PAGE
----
Facebook's flow of users has sprung a leak.
Since 2011, about 11 million users have stopped using the social media network, according to digital consultancy group, iStrategy Labs. That number may not seem to be much of anything considering that Facebook has more than a billion users signed up to its platform, but what's significant here is that those 11 million users are young people—the group that Facebook and advertisers want the most. In all, Facebook lost 4,292,080 high-school aged users and 6,948,848 college-aged users in about two years. The biggest threats to Facebook has been the rise of micro-sharing sites such as Instagram and Snapchat, and itself.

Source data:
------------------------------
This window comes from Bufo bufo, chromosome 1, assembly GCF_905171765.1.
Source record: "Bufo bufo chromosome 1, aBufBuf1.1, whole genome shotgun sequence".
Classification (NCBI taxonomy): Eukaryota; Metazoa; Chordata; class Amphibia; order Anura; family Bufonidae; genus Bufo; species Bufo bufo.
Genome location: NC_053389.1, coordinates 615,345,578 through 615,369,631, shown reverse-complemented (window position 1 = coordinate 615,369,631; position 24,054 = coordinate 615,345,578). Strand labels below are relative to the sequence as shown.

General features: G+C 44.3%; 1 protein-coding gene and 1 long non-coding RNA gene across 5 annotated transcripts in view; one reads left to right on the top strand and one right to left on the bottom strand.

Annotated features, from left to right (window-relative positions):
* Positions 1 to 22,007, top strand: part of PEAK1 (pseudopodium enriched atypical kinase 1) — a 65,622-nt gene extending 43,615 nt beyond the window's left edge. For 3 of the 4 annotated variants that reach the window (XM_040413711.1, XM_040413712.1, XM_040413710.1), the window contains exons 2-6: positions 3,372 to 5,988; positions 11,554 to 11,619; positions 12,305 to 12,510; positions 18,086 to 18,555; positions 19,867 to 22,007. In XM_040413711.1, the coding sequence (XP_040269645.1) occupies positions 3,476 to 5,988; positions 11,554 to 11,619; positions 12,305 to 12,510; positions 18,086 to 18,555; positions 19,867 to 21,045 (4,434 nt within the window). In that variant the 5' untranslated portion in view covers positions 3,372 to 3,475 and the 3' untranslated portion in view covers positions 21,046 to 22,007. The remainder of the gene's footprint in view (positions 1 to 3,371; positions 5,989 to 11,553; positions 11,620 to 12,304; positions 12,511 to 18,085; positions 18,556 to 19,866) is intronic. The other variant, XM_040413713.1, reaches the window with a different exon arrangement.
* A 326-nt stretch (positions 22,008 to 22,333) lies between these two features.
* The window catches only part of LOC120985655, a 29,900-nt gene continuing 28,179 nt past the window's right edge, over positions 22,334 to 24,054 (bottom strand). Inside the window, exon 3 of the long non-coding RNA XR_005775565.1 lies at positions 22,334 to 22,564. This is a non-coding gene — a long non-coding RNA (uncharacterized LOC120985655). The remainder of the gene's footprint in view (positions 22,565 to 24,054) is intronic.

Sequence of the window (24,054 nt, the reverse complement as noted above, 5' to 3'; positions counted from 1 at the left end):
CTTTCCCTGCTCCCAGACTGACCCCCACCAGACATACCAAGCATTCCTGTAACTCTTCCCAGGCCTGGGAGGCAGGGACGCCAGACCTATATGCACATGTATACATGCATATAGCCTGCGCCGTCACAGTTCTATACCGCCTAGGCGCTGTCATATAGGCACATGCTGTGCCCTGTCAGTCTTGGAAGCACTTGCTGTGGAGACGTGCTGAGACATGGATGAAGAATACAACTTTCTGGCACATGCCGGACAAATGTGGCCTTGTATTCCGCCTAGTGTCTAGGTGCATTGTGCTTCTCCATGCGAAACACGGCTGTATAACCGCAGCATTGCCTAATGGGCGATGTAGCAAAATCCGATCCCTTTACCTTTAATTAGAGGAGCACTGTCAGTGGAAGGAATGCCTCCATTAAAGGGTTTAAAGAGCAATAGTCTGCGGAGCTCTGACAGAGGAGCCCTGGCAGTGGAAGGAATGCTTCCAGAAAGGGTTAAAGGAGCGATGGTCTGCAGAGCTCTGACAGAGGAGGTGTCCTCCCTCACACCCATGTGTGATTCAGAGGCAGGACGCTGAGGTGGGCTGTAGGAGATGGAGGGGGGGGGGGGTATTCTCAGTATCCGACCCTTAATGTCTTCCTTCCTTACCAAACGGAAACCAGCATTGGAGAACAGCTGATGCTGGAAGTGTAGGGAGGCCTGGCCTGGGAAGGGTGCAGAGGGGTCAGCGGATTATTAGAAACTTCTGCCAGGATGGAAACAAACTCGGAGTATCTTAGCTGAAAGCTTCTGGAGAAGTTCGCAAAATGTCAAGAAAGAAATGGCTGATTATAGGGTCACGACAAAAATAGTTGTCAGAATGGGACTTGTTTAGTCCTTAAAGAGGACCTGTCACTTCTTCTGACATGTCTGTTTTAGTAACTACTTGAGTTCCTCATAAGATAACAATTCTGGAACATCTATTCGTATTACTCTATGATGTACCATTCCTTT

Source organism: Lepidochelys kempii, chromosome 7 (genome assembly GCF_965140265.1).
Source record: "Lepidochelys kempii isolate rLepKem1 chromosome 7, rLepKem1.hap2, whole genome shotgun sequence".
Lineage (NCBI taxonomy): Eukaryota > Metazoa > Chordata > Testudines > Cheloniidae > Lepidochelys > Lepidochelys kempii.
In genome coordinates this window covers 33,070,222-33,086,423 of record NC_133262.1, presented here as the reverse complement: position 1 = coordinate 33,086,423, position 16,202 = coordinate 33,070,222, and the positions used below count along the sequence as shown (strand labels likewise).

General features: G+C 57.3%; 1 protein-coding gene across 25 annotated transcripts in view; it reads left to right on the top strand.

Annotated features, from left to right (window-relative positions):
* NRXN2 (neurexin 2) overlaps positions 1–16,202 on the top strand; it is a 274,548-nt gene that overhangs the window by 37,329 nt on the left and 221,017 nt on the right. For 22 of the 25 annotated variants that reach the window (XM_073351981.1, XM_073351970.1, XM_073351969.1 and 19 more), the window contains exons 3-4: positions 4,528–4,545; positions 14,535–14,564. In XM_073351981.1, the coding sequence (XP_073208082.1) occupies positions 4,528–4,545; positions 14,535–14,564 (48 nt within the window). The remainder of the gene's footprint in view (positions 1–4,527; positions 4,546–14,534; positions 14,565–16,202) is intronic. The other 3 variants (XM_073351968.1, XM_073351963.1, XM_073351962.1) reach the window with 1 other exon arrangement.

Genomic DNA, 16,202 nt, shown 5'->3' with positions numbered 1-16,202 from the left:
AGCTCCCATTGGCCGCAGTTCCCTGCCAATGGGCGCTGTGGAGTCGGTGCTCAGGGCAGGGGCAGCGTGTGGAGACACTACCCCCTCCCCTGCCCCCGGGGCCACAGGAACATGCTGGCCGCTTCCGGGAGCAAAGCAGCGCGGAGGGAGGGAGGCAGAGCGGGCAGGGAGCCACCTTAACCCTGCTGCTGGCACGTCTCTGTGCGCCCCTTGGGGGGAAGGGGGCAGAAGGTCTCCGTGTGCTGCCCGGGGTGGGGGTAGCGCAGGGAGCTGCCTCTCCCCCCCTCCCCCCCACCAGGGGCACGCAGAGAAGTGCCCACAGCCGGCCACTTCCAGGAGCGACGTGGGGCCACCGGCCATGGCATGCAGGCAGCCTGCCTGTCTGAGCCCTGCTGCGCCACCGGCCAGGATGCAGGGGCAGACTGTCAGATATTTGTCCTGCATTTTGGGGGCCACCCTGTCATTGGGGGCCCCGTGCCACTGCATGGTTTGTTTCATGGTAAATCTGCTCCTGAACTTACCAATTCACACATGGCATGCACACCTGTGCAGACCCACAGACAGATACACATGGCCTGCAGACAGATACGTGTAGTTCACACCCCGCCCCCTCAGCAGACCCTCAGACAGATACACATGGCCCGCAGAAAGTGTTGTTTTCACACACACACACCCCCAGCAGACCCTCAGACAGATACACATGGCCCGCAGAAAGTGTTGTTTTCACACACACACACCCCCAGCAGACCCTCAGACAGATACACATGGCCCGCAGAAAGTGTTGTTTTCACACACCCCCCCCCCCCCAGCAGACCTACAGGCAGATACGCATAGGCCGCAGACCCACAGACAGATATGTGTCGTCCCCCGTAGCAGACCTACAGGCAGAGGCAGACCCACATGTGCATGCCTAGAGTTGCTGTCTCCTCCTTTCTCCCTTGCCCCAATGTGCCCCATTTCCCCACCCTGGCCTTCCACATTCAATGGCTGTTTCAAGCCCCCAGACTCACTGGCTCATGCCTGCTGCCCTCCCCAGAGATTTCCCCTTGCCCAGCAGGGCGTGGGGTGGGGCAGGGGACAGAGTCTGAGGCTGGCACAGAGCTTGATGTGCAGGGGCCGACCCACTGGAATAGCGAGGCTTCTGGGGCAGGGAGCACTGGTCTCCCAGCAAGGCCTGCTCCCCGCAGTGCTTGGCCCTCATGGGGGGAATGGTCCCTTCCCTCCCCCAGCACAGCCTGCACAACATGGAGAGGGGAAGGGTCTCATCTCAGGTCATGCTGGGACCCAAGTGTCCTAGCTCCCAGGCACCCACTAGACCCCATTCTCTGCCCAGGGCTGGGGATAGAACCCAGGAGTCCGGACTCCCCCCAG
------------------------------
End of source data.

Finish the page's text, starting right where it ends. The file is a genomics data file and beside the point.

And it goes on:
Teens may be turned off by Facebook because of the amount of information that can be shared on the site and its lack of detailed privacy controls, which can leave information exposed. Advertisers want these teens because ads can more likely work on them than adults who have already refined their tastes over years. And Facebook wants teens, well, for the classic reason that it would make them cool.